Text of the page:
Suspensions are down in District 91 and administrators remain hopeful that schools are taking steps in the right direction towards improving classroom behaviors.

At the Forest Park School District 91 board of education meeting on May 8, the board heard about the most recent Positive Behavioral Intervention and Support (PBIS) data for this year. PBIS is a national system adopted in 2010 by the district to enforce positive student behaviors and take the necessary disciplinary steps early on to combat poor classroom conduct. 

The subject of unruly behavior, especially at the Forest Park Middle School was brought up at the April State of the District address by Village Commissioner Mark Hosty, who asked D91 Superintendent Louis Cavallo if teachers were “underreporting” poor behavior in the classrooms to “get the numbers down.”

At the Cavallo vigorously denied that the data were being manipulated.

“When I got to this district there were fights,” he said at the time. “We’ve had fights decrease significantly. Serious problems like weapons, drugs and alcohol — we don’t have any suspensions [for those problems] because we don’t have it.” 

The board got the hard data for this year, presented by teacher and social worker Michelle Washington. Washington outlined a year in review of PBIS data in all district schools. She focused on comparing total referral data between 2013 and 2014 and detailed the top referrals for both Forest Park Middle School and the four feeder elementary schools in the district.

Overall, the PBIS data was statistically somewhat flat. 

“I think this might be the plateau year because this year is not much different from last year,” Washington said.

The school board noted that the percentages of students within the three tiers of disciplinary action were within the desired range. The top referrals in the district were minor behavior infractions including disrespect and defiance. While the number of students in the district increased from 855 to 904 since last year, the percentages of students with referrals remained the same. As of April 28, the total number of district referrals was 957, with FPMS having 49 percent, Field-Stevenson with 24 percent, Garfield with 12 percent, Grant-White with 9 percent and Betsy Ross with 6 percent.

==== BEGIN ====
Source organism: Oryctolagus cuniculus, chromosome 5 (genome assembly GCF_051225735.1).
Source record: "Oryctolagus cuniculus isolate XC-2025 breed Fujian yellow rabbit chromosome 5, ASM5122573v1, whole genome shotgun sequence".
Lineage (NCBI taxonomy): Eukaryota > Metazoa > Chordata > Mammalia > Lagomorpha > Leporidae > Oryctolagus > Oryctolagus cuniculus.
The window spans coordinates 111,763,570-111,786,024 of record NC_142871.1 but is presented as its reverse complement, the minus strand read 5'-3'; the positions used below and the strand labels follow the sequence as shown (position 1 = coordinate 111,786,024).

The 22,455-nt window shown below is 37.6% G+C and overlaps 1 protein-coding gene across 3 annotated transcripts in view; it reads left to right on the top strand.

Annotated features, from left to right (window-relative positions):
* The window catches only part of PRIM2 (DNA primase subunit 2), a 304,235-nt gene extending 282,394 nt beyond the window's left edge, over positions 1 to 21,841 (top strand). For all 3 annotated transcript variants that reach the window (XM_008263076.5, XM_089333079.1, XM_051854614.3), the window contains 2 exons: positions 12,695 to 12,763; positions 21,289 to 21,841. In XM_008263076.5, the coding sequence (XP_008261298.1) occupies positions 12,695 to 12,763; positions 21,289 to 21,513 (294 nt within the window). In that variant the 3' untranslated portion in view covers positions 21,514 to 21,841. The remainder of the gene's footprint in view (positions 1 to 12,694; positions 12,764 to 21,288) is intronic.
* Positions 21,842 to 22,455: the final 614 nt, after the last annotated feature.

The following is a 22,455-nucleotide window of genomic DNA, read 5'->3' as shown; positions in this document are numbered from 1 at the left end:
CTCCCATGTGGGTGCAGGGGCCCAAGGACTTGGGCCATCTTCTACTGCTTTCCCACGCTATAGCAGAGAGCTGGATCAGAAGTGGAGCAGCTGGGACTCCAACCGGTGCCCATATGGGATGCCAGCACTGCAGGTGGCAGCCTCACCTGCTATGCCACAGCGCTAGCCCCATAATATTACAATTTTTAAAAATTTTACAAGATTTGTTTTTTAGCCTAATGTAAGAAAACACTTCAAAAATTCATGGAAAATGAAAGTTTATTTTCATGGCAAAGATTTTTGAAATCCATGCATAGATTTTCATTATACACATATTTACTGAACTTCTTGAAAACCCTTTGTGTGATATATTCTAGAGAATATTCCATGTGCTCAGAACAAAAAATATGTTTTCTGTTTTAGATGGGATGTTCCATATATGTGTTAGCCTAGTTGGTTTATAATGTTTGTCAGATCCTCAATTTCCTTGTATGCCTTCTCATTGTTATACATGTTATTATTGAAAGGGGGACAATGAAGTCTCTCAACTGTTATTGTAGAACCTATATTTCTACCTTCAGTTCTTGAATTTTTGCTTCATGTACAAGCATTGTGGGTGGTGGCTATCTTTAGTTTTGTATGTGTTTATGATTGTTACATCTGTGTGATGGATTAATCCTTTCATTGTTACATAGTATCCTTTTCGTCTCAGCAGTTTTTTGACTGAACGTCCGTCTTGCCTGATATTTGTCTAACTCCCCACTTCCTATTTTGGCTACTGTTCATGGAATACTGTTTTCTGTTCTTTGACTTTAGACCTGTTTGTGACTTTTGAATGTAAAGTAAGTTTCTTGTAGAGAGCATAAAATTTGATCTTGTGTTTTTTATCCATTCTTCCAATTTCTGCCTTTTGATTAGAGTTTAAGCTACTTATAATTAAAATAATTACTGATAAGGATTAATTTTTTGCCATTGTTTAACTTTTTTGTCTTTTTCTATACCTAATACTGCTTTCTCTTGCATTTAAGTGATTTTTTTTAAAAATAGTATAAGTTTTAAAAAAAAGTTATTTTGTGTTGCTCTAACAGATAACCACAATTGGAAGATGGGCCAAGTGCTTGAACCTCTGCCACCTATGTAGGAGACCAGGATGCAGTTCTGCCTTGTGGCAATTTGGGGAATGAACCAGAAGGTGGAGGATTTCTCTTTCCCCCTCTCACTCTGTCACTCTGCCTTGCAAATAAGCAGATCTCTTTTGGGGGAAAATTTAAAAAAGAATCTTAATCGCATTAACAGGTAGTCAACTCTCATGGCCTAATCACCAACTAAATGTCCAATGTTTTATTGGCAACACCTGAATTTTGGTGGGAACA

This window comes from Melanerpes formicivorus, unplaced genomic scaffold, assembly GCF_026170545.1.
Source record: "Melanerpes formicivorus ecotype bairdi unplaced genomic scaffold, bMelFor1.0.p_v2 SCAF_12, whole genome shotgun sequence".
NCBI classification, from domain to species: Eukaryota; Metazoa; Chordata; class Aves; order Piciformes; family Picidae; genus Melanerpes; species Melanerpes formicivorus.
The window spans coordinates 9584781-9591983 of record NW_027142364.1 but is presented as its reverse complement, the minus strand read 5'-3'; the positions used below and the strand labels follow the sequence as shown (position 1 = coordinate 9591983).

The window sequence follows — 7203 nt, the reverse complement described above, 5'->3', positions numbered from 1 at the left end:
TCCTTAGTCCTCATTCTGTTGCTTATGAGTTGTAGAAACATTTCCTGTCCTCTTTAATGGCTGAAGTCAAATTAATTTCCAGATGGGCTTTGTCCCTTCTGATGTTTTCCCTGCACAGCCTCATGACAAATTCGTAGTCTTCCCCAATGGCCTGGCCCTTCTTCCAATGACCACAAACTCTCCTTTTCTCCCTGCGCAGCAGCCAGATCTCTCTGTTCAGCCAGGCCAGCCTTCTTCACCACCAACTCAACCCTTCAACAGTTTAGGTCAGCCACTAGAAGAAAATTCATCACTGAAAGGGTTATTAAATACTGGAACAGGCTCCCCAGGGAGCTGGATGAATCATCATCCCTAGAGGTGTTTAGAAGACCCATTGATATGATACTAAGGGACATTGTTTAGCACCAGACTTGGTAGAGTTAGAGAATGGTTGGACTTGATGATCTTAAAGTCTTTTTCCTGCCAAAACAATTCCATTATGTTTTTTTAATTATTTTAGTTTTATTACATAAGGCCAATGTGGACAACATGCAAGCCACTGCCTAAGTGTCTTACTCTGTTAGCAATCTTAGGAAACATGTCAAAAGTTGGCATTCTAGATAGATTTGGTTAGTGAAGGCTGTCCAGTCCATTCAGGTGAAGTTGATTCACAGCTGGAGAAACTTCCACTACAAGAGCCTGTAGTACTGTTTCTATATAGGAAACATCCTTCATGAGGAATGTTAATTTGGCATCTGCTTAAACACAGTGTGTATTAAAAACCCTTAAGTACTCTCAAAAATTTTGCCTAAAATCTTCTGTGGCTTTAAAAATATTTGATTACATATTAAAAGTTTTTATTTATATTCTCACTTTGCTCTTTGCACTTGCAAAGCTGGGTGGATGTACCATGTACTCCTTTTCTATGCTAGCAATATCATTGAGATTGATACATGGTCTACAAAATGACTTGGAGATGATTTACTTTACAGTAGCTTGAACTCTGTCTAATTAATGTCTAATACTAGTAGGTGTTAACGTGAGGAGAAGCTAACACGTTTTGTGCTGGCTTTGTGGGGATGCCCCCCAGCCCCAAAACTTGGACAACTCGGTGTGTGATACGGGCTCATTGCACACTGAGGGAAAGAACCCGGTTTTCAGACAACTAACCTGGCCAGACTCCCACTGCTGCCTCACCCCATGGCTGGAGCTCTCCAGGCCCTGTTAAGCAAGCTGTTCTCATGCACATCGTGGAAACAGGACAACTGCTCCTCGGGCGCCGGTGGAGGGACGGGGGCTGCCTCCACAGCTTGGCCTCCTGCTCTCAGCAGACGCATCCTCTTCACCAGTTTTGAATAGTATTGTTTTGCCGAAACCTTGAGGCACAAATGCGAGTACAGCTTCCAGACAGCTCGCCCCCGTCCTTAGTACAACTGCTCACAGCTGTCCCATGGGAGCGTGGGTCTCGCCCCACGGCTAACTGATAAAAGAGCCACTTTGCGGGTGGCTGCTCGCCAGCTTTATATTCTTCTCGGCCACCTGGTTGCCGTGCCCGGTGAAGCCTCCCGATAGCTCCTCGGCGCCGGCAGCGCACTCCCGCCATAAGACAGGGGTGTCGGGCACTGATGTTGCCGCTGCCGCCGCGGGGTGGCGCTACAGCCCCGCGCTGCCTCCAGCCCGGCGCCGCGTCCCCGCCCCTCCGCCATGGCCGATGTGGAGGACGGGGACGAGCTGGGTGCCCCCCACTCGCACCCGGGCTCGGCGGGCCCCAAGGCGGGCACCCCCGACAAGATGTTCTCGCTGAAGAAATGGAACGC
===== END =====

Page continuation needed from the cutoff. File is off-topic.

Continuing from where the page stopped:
For the year in review, Washington explained that this school year, all Forest Park schools have implemented PBIS and taken active measures towards curbing negative student behaviors both inside and outside the classroom. Social workers in the district have been trained in PBIS and faculty members continue to encourage parents to continue instilling disciplinary measures and guidelines for respect at home. 

The district has been spotlighted nationally as a school district that has adopted PBIS techniques and spread them to the community.

District 91 Superintendent Louis Cavallo remarked that while he would like for the number of infractions to come down, he is pleased with the progress that PBIS seems to have within the district. Cavallo said that compared to other area schools, District 91 seems to be faring well when it comes to students and the number of referrals and suspensions they have. 

 “If I were to look at this data from any other schools, I’d be thrilled,” he said. 

Regarding suspension changes from 2013 and 2014, there was a 15 percent reduction in students receiving in-school suspensions but no change in students receiving out of school suspensions. There was a 33.3 percent reduction in days of in-school suspensions and a 3.8 percent increase in days of out of school suspensions. 

This year, the top three suspensions were 15 for fighting, 12 for physical aggression and 11 for inappropriate language. However, this year there was a 15 percent reduction in events leading to suspension.

At the end of the presentation, Washington said that the district is looking to maintain and enhance the PBIS system in order to continue to reduce suspensions and referrals. Even though there were still a significant number of suspensions in the district, Cavallo remains confident that PBIS has only begun to show its true potential. He believes that over time, students will only grow more receptive towards PBIS measures.

“You can’t just expect the [good] behavior, you have to teach them,” Cavallo said. 

The school board also discussed measures that can be taken in the future to ensure that teachers at all schools in the district remain consistent with reporting disciplinary action and manage behaviors similarly in order to have the most effective results. While the board hopes parents can enforce PBIS measures in the home, they said that any PBIS parent meetings in the past have had low turnouts. 

The board also mentioned that in order to continue developing a strong PBIS system, the community as a whole has to work together to reinforce discipline in public places such as parks and the library. 

School board member Heather Cianciolo stated that she has seen library employees reminding students of respectful behaviors and reminds students herself when in public parks.